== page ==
As a Brazilian living in the US, I have seen over the past sixteen years a growing awareness about Brazil. I’ve gone from having to explain that Brazilians don’t speak Spanish, to seeing Brazil constantly on the news, for better or worse – from its economic boom that survived the global depression to the current political instability and the dire warnings surrounding the 2016 Olympics. The fascination perhaps lies on the fact that while the country itself is becoming more familiar, the story of how Brazil came to be remains a mystery to many Americans, let alone everyday Brazilians – a tale of contradictions within contradictions.
For one, Brazil has always touted its history of racial tolerance, devoid of the kind of legally enforced segregation that existed in the United States. On the other hand, it is the country that brought the largest number of African slaves to the Americas, whose slave system was only abolished in 1888, and where racial inequality remains a persistent problem. Brazil’s territory is larger than the continental US, but Brazil’s government has long struggled to maintain control over its own land, especially the Amazon. And while known as a Catholic nation, Brazil is actually a polyreligious society, where devotees of African deities, spiritists, Pentecostal evangelicals and followers of dozens of spiritual cults can be neighbors, or sometimes even participate in multiple belief systems at the same time.
What better way to explain these apparent contradictions than to delve into the history that made Brazil what it is? Starting with a few books that will give you the big picture of Brazil’s history, this list goes into deeper histories of popular culture, religion and the environment in Brazil that will help you better understand the complexities of this nation now thrust into the global spotlight.
Places to Start
Skidmore’s classic has long been used as a textbook for introductory courses on Brazil. It gives a broad narrative history of the country since the times of Portuguese colonization all the way to the country’s re-democratization process in the 1980s and 90s. An accessible read, it provides both a concise narrative of five hundred years of history as well as critical insights into Brazilian culture and the many inequalities that still plague the country.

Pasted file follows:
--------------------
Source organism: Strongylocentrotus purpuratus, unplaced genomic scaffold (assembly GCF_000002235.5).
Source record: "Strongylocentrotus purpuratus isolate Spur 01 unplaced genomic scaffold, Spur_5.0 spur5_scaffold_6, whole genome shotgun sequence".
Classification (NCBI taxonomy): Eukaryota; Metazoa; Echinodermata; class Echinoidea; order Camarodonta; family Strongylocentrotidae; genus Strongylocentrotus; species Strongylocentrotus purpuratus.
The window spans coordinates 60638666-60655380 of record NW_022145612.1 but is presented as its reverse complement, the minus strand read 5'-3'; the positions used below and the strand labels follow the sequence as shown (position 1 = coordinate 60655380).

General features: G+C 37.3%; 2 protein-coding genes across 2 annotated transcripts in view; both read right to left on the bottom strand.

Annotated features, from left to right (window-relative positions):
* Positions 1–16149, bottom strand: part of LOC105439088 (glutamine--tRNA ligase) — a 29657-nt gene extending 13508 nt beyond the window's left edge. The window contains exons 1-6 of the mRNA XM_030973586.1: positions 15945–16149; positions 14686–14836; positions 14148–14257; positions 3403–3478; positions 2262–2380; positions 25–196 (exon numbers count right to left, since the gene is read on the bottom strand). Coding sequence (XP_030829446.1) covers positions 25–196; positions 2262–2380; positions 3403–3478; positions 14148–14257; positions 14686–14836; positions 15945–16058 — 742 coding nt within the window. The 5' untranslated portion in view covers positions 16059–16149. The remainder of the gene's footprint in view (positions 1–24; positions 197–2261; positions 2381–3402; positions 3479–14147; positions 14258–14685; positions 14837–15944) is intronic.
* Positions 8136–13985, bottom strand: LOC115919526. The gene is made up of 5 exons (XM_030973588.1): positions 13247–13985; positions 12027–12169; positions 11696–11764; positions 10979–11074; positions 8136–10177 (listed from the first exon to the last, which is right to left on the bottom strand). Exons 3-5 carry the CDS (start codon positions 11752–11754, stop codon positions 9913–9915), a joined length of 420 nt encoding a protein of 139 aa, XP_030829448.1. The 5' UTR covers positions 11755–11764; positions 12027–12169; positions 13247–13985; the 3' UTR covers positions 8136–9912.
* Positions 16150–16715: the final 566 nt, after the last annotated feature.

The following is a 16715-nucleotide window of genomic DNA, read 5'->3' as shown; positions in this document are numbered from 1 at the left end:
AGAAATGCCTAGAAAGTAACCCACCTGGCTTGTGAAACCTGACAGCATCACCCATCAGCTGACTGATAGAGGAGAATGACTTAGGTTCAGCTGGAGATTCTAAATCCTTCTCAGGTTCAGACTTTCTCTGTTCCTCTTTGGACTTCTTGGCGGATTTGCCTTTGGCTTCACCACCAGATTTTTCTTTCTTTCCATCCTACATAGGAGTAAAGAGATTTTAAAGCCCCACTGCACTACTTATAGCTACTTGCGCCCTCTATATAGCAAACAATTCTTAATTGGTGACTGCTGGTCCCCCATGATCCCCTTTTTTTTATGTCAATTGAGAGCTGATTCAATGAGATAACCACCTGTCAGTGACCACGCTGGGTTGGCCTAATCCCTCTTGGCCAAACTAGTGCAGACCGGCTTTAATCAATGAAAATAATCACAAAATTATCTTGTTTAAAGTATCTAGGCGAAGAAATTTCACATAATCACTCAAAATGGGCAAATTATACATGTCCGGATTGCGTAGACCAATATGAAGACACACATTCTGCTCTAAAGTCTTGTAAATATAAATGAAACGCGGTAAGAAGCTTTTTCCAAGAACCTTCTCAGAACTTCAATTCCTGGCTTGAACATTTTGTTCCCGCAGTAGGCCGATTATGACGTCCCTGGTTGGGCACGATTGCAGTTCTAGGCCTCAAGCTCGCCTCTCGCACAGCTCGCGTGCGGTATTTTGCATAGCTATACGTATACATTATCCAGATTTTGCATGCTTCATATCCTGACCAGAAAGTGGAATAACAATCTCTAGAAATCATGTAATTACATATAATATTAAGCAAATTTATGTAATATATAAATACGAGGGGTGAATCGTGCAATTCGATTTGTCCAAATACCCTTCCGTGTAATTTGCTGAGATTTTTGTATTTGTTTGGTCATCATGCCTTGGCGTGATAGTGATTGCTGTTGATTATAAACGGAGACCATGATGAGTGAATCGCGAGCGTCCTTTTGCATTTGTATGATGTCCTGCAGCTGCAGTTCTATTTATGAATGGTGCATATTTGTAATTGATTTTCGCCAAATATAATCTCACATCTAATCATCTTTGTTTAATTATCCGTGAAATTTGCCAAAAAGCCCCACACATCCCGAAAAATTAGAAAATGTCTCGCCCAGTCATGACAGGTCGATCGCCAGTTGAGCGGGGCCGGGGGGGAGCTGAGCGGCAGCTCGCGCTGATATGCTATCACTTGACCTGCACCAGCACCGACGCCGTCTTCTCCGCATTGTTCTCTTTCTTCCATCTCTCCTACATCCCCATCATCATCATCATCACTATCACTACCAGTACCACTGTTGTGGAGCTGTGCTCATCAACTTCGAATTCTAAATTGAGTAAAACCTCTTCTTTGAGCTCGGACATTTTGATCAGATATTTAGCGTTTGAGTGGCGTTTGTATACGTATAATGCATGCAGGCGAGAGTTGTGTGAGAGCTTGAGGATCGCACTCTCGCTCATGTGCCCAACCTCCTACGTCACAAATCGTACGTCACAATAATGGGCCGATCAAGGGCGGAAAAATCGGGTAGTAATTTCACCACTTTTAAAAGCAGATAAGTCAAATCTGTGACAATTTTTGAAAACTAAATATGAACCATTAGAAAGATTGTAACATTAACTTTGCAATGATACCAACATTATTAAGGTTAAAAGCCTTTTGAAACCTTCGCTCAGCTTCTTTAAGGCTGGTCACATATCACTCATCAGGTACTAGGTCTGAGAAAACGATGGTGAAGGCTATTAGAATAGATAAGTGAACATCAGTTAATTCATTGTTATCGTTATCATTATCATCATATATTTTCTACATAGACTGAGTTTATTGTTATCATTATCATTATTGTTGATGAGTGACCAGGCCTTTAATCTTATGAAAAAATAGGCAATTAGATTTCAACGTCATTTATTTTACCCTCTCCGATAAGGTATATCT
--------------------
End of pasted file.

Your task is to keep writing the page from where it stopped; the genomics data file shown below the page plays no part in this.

This hefty tome is an interdisciplinary anthology whose 106 essays and primary sources cover major historical periods as well as many societal phenomena. One can browse and read selections over time, gaining great insights into Brazilian history and culture. The primary source selections themselves are fantastic: confiscated letters of political dissidents, oral histories of favela residents, and fascinating photographic collections.
Bryan McCann’s historical tour of how samba came to be does not treat the music in the usual romantic way, as an art form hermetically sealed from the rest of the world. Instead, this book shows us how recording studios, radio stations and the government of populist dictator Getúlio Vargas all helped shape samba to become Brazil’s national music. Replete with stories about musicians and their lives, Hello, Hello Brazil shows that music, business and political interests created an art form that has become synonymous with Brazil itself.